When people enter the U.S. and are taken to a detention center, almost everything is taken away from them, even their shoelaces. When families are deported, the cartels and traffickers on the Mexican side of the border know that people without shoelaces don’t have local connections, and therefore, the migrants become prey. Casa Alitas gives every person a new set of shoelaces so they don’t have to feel vulnerable more than they already do.
When families come to Casa Alitas, they can pick out clothing and shoes.
We delivered little scrolls with inspirations written in Spanish, which were made and donated by Blessings Abound. Casa Alitas will be able to hand these to migrants when they arrive or leave the shelter.
The shelter also has toys, books, and games the children can use while there.
Planting new flowers to make an inviting entrance.
We cleaned, interpreted, interacted, and provided food and hydration. We were witness to people longing for safety. All were holy acts.—Sheila S., KS
Training and Learning
On day three, Rebecca Kirzner and Meggie Weiler from HIAS (Hebrew Immigrant Aid Society), the Jewish refugee agency, provided intensive advocacy training so that we can make the case for refugees and asylees with our local, state, and national legislators. Important takeaways from the training were that those coming across the border are not refugees, but people seeking asylum.
Among the basics of the U.S. asylum system is that it is a human right to seek asylum from danger in the U.S. Speaking in personal terms is the most effective way to cultivate empathy among legislators. It is always best to have a specific “ask” of the legislator.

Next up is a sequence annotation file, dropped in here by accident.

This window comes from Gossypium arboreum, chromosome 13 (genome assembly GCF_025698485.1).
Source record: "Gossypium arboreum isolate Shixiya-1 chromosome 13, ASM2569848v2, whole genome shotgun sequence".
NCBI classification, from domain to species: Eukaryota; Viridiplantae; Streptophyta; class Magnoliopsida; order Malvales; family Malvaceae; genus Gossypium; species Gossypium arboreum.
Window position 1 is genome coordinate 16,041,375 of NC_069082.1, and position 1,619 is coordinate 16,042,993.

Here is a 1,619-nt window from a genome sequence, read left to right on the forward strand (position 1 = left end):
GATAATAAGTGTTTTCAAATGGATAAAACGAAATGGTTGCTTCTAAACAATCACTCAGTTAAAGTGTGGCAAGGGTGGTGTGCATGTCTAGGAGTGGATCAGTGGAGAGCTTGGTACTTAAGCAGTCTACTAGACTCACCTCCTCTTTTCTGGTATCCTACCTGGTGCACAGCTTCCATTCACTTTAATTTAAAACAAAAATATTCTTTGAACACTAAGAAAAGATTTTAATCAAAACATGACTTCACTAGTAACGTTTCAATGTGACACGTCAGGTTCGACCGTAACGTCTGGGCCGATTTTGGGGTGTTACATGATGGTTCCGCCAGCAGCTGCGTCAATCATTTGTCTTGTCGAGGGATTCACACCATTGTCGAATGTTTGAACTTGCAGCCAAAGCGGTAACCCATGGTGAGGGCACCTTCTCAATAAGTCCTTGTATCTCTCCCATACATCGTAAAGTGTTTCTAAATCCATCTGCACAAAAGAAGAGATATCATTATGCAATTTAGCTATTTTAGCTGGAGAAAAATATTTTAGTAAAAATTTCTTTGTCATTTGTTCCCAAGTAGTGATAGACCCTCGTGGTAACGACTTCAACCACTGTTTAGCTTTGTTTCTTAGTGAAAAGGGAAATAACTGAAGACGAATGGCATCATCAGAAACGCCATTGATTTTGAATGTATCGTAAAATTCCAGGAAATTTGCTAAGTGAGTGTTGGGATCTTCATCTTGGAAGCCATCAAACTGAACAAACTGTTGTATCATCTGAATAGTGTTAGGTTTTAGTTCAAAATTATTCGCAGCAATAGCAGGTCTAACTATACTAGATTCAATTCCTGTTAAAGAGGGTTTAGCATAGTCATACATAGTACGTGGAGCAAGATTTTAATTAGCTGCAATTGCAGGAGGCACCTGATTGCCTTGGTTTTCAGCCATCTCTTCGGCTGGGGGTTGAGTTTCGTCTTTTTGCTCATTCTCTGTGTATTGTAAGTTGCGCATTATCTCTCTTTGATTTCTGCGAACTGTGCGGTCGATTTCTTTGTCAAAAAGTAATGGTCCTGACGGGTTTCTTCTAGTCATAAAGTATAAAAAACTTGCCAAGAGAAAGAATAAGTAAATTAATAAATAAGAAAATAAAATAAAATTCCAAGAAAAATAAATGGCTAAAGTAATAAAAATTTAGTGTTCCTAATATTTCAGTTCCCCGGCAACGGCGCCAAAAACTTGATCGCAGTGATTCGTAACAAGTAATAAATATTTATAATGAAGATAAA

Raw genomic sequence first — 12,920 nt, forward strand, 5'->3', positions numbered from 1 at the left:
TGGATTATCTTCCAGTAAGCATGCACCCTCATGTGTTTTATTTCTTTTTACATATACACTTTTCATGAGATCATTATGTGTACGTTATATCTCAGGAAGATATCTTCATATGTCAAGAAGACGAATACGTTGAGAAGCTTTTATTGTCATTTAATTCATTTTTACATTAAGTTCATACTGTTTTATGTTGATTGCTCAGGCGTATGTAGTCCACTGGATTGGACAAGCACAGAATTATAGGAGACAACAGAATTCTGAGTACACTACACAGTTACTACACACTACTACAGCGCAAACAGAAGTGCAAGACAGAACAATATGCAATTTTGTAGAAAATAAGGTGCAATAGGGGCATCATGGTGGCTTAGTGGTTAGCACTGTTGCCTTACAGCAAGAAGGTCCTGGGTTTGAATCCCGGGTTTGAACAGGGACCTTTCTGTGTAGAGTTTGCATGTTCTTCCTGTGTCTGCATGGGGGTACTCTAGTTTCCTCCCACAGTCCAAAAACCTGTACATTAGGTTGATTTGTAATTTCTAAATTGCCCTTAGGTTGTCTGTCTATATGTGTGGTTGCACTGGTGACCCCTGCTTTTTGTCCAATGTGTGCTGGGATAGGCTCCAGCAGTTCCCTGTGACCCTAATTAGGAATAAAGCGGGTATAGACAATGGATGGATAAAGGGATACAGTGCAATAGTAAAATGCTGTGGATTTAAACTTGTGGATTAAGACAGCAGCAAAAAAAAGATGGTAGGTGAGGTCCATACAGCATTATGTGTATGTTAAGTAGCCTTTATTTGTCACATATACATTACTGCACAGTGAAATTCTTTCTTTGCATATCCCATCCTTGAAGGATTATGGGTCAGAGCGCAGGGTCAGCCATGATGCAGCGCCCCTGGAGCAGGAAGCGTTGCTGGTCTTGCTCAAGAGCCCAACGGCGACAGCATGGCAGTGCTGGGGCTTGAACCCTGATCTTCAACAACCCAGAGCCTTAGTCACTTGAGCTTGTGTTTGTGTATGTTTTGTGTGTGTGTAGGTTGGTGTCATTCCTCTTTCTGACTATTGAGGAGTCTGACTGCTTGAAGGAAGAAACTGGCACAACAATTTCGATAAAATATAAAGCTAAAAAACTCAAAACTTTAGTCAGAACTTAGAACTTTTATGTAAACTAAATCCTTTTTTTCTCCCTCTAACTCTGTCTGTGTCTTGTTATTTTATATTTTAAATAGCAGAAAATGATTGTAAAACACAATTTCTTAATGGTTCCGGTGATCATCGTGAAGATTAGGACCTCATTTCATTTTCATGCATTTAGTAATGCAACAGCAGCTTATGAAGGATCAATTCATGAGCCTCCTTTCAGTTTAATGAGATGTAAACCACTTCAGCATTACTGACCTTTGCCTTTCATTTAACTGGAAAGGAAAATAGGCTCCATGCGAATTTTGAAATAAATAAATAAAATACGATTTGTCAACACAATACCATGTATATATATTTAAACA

It is not illegal to seek asylum.—Meggie Weiler, HIAS trainer
One of our Sisterhood regional coordinators, Sarah Haider (on left), with Rebecca Kirzner, one of our HIAS trainers.
Later in the day, we met with Rev. Alison Harrington, a pastor at Southside Presbyterian Church. She traced the history of the U.S Sanctuary Movement, which started at her church in the early 1980s and spoke about the needs of migrants in the 21st century. http://www.southsidepresbyterian.org/the-sanctuary-movement.html
Sisterhood Co-founders Atiya Aftab (left) and Sheryl Olitzky (right) with Rev. Alison Harrington. The sisters were riveted by Rev. Harrington’s talk and inspired by her and the Movement’s work.